Death on the Rocks (Episode 2-10, December 1962).
Death on the Rocks is a highly entertaining episode for two reasons: good writing, and the added value of Steed and Cathy posing as a husband and wife.
For once in this second series, the plot is actually a pretty good one. A ring of diamond smugglers attempt to control diamond trade in London by lethally enforcing their wills against family members of resisting merchants. This naturally means that Steed must pose a man just getting into the diamond trade, and that Cathy must pose as his wife. Hilarity ensues, although I halfway expected Steed to make greater use of the fact that they ‘need to be convincing.’ Ah, well. We will have to wait until series 3 for a Steed/Cathy kiss, I’m afraid.
Meanwhile, Steed’s partner Samuel Ross (Meier Tzelniker), whose wife died at the beginning of the episode, has problems of his own. His daughter Jackie (Toni Gilpin) is dating Nicky (David Sumner), a young jeweler gone bad who is a sort of point man for the smuggling ring. Nicky is what I like to call the ‘overconfident young man’ category; a type that Steed, as resident Alpha male, regularly has to put in his place. And he is an obnoxious, overbearing character, talking big but ultimately a coward. While we do not get a good rough fight between Nicky and Steed, there are a few moments when the older man simply smiles and waves Nicky aside like a particularly obnoxious dog. I’m sorry to say that the entire final fight sequence is somewhat ruined by someone crashing into the camera, visibly rattling it. By the time we get things back into focus, Steed and one of the baddies are on the floor and someone else has fired a gun.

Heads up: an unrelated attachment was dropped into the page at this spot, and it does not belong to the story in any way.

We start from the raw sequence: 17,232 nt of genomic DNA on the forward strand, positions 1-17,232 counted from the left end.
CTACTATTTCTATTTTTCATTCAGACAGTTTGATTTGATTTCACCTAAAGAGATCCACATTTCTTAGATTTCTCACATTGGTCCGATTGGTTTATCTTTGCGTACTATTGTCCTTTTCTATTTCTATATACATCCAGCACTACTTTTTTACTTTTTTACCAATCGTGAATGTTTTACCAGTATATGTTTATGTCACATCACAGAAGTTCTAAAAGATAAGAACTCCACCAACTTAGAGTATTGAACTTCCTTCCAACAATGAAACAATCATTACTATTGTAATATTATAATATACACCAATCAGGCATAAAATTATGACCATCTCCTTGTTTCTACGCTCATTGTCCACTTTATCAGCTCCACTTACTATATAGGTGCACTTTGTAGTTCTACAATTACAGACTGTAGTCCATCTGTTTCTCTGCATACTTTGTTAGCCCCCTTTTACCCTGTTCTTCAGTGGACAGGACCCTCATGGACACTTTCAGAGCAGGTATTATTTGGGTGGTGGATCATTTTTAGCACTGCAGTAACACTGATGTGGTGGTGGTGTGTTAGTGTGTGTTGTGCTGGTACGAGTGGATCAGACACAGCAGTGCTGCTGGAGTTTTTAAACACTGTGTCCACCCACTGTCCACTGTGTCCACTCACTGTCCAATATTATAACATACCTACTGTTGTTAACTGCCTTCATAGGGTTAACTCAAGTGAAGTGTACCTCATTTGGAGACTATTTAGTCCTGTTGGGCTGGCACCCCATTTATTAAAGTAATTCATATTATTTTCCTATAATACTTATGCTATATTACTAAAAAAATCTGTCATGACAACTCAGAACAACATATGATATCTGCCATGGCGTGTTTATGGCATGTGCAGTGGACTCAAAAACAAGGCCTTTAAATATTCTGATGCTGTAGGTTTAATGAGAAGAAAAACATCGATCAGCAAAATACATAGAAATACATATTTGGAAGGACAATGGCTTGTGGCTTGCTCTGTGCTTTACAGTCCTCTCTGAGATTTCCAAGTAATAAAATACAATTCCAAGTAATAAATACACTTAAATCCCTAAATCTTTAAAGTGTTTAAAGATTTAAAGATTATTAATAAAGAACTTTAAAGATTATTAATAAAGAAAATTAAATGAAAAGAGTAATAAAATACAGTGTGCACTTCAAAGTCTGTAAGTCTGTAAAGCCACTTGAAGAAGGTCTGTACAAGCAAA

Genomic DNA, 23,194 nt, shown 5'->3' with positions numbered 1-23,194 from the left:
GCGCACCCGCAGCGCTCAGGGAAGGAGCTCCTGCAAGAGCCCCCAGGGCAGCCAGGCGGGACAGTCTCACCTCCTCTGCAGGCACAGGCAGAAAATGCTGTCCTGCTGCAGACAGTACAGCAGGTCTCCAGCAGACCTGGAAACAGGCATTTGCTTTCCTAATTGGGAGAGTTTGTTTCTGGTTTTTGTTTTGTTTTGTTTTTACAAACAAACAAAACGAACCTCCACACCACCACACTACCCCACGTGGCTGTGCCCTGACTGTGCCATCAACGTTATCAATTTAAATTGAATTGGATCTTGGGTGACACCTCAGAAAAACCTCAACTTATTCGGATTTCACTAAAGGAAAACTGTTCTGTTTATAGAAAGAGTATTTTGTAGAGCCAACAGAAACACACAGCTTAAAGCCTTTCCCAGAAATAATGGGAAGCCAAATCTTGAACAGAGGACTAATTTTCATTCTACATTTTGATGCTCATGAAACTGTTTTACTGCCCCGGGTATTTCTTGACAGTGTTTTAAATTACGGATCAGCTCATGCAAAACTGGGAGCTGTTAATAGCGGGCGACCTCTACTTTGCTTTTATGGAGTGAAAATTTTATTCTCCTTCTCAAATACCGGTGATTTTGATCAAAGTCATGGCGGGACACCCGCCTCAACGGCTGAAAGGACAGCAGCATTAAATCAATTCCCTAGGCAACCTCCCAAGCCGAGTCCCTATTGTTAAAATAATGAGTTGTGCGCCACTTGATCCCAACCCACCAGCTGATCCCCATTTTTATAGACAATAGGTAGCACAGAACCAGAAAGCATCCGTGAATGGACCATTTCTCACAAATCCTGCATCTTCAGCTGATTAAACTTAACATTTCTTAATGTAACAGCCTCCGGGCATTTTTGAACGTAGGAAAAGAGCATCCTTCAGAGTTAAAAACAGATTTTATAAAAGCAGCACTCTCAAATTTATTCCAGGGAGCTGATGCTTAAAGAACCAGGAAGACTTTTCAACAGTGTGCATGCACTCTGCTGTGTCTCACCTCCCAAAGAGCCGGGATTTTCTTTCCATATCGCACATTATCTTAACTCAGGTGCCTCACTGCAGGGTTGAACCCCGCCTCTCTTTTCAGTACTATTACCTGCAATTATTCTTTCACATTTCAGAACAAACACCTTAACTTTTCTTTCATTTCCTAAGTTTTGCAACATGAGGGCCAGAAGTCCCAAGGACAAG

Death on the Rocks rises to the top of the early Gale episodes. Cathy and Steed are equal partners in this one, and seem to be enjoying one another for the most part. There’s an entertaining subplot concerning the redecoration of Cathy’s apartment, although few chances for Honor Blackman to show off her live-television judo skills. But their interplay is marvelous, from Steed carrying Cathy around on his shoulders, to her justified anger when she discovers that he hasn’t been totally honest about the danger of the case. Cathy has not yet become Steed’s regular partner and the rough edges of their relationship still show. I admit that in some way I prefer the intensity of their early relationship, which is softened by the time we get to the end of the Cathy Gale series. Steed’s roughness makes his character incredibly dynamic – a well-dressed and honorable gentleman who will smile and cut your throat. His final words to Cathy seem to take her aback; Steed has begun to prove that he really does care.